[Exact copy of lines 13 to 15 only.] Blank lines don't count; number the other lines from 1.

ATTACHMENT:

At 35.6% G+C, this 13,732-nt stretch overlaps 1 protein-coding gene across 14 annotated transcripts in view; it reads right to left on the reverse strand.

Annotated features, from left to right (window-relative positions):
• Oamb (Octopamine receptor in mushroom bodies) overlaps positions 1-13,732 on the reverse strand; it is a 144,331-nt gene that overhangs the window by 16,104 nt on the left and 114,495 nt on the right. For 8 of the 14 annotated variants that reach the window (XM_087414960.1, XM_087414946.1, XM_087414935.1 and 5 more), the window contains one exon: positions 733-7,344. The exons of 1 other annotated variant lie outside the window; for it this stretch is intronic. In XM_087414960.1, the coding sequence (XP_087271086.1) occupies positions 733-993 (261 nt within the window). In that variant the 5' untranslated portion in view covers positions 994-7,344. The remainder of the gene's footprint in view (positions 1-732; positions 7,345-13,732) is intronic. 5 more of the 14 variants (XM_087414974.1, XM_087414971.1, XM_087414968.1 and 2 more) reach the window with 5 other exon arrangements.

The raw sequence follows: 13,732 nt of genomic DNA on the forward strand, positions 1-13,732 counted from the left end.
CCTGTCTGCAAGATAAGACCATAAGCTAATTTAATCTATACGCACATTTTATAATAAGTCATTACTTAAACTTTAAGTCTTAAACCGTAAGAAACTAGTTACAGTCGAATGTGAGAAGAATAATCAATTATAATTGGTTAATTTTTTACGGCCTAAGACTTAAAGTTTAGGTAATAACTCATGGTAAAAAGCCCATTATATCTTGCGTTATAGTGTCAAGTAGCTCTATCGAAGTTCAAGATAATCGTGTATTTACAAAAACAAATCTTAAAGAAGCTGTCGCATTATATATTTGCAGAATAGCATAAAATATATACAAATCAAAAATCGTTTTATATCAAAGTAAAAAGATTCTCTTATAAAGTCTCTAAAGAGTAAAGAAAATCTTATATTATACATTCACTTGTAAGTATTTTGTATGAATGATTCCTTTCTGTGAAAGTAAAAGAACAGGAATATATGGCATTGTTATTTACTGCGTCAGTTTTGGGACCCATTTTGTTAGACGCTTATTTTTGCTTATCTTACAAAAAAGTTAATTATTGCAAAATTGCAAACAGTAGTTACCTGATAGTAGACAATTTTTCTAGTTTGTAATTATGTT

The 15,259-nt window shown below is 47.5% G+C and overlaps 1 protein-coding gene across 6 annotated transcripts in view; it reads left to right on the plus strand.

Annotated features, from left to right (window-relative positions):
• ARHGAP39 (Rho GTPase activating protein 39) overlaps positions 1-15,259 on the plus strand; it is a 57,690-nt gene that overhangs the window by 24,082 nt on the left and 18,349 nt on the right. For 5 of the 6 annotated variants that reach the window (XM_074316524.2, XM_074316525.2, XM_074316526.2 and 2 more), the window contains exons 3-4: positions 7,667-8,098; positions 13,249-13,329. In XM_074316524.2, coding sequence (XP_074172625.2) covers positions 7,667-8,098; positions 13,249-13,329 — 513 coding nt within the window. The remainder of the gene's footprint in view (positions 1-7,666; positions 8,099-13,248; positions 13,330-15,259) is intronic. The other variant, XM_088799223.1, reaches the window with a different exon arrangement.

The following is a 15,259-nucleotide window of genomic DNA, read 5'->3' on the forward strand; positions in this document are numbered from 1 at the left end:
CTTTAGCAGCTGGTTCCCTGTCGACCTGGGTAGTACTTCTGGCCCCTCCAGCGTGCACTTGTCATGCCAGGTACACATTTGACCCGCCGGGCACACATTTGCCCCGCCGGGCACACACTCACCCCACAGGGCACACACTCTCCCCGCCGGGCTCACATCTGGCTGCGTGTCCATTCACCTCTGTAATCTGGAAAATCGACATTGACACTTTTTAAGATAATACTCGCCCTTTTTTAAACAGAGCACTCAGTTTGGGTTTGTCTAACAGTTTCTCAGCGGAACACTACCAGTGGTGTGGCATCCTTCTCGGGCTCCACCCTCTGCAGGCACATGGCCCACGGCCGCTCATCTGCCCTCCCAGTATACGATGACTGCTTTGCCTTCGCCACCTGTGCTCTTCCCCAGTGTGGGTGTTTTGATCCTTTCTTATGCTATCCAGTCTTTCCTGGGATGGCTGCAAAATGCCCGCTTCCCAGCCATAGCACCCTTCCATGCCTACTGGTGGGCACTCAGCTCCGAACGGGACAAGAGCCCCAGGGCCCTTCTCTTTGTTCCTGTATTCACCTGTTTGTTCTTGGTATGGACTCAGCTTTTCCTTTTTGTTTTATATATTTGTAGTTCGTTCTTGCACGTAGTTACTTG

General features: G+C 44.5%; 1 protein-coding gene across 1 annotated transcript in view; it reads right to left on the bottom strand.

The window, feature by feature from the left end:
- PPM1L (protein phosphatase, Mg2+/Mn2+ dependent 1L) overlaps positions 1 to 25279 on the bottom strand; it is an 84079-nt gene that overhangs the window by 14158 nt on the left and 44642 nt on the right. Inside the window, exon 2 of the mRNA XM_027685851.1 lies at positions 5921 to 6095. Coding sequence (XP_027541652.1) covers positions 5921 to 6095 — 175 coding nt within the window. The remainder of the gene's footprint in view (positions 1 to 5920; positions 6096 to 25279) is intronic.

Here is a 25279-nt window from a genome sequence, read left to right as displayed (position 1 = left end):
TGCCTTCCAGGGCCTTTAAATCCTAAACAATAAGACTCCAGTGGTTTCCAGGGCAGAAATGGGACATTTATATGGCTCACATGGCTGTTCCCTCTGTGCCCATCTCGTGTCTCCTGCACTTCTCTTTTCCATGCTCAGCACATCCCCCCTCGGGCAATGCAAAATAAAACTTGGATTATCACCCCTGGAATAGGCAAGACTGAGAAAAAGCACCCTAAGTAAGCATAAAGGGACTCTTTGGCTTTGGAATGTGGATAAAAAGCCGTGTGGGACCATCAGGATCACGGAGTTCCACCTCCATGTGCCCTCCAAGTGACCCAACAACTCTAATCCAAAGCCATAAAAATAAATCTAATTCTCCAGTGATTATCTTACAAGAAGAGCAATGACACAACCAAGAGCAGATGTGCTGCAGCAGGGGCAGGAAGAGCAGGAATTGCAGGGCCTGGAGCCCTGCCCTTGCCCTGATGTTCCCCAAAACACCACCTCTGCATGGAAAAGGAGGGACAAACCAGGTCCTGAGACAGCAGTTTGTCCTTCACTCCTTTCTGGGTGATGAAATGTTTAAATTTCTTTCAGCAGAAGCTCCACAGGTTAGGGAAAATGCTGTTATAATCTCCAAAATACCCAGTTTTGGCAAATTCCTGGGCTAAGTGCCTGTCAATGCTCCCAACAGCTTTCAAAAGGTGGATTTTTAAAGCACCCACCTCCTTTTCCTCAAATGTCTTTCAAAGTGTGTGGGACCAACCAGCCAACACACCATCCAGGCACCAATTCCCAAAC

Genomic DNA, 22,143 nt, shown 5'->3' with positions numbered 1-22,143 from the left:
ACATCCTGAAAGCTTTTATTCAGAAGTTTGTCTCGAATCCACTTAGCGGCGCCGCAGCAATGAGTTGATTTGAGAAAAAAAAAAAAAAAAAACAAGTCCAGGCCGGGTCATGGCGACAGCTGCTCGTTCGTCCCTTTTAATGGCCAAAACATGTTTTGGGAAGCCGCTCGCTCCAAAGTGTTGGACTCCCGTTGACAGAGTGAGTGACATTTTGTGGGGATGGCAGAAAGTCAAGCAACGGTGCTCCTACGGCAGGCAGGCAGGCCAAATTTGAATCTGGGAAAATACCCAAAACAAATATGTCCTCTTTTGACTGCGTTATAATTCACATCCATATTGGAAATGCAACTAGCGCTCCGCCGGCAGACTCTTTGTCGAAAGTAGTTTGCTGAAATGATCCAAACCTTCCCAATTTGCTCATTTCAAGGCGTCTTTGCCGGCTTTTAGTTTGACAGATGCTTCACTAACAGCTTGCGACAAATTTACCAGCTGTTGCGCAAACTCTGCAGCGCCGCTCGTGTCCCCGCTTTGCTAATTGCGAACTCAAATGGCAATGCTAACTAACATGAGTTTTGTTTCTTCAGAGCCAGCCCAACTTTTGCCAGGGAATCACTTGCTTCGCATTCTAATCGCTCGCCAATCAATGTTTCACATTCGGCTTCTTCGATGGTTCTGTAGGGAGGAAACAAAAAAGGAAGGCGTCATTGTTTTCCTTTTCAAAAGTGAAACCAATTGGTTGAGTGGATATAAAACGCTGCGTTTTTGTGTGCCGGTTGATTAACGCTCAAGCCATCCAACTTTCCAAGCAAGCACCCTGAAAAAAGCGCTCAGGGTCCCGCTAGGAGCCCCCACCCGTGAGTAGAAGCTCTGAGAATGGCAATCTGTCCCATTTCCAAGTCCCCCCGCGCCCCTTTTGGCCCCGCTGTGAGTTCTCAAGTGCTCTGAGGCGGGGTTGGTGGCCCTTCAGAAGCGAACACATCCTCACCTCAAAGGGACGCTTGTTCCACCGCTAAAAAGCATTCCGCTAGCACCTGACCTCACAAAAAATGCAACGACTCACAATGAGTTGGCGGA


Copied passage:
- PPM1L (protein phosphatase, Mg2+/Mn2+ dependent 1L) overlaps positions 1 to 25279 on the bottom strand; it is an 84079-nt gene that overhangs the window by 14158 nt on the left and 44642 nt on the right. Inside the window, exon 2 of the mRNA XM_027685851.1 lies at positions 5921 to 6095. Coding sequence (XP_027541652.1) covers positions 5921 to 6095 — 175 coding nt within the window. The remainder of the gene's footprint in view (positions 1 to 5920; positions 6096 to 25279) is intronic.

Here is a 25279-nt window from a genome sequence, read left to right as displayed (position 1 = left end):
TGCCTTCCAGGGCCTTTAAATCCTAAACAATAAGACTCCAGTGGTTTCCAGGGCAGAAATGGGACATTTATATGGCTCACATGGCTGTTCCCTCTGTGCCCATCTCGTGTCTCCTGCACTTCTCTTTTCCATGCTCAGCACATCCCCCCTCGGGCAATGCAAAATAAAACTTGGATTATCACCCCTGGAATAGGCAAGACTGAGAAAAAGCACCCTAAGTAAGCATAAAGGGACTCTTTGGCTTTGGAATGTGGATAAAAAGCCGTGTGGGACCATCAGGATCACGGAGTTCCACCTCCATGTGCCCTCCAAGTGACCCAACAACTCTAATCCAAAGCCATAAAAATAAATCTAATTCTCCAGTGATTATCTTACAAGAAGAGCAATGACACAACCAAGAGCAGATGTGCTGCAGCAGGGGCAGGAAGAGCAGGAATTGCAGGGCCTGGAGCCCTGCCCTTGCCCTGATGTTCCCCAAAACACCACCTCTGCATGGAAAAGGAGGGACAAACCAGGTCCTGAGACAGCAGTTTGTCCTTCACTCCTTTCTGGGTGATGAAATGTTTAAATTTCTTTCAGCAGAAGCTCCACAGGTTAGGGAAAATGCTGTTATAATCTCCAAAATACCCAGTTTTGGCAAATTCCTGGGCTAAGTGCCTGTCAATGCTCCCAACAGCTTTCAAAAGGTGGATTTTTAAAGCACCCACCTCCTTTTCCTCAAATGTCTTTCAAAGTGTGTGGGACCAACCAGCCAACACACCATCCAGGCACCAATTCCCAAAC